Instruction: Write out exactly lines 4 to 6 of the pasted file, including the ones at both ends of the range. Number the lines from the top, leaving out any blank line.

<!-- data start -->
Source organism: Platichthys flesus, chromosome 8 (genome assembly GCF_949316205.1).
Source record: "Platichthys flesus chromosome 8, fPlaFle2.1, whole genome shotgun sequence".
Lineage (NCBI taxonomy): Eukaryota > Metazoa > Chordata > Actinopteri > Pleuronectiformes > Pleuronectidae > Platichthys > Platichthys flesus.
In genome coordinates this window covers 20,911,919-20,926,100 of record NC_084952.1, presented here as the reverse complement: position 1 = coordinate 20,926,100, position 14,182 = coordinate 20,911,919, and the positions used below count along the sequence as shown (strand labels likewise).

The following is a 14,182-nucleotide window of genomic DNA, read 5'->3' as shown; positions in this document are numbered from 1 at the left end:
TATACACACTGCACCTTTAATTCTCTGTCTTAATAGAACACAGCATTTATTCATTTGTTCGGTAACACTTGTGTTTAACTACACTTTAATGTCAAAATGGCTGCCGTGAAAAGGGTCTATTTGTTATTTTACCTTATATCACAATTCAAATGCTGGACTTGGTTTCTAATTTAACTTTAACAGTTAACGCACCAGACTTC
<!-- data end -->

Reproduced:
In genome coordinates this window covers 20,911,919-20,926,100 of record NC_084952.1, presented here as the reverse complement: position 1 = coordinate 20,926,100, position 14,182 = coordinate 20,911,919, and the positions used below count along the sequence as shown (strand labels likewise).

The following is a 14,182-nucleotide window of genomic DNA, read 5'->3' as shown; positions in this document are numbered from 1 at the left end:
TATACACACTGCACCTTTAATTCTCTGTCTTAATAGAACACAGCATTTATTCATTTGTTCGGTAACACTTGTGTTTAACTACACTTTAATGTCAAAATGGCTGCCGTGAAAAGGGTCTATTTGTTATTTTACCTTATATCACAATTCAAATGCTGGACTTGGTTTCTAATTTAACTTTAACAGTTAACGCACCAGACTTC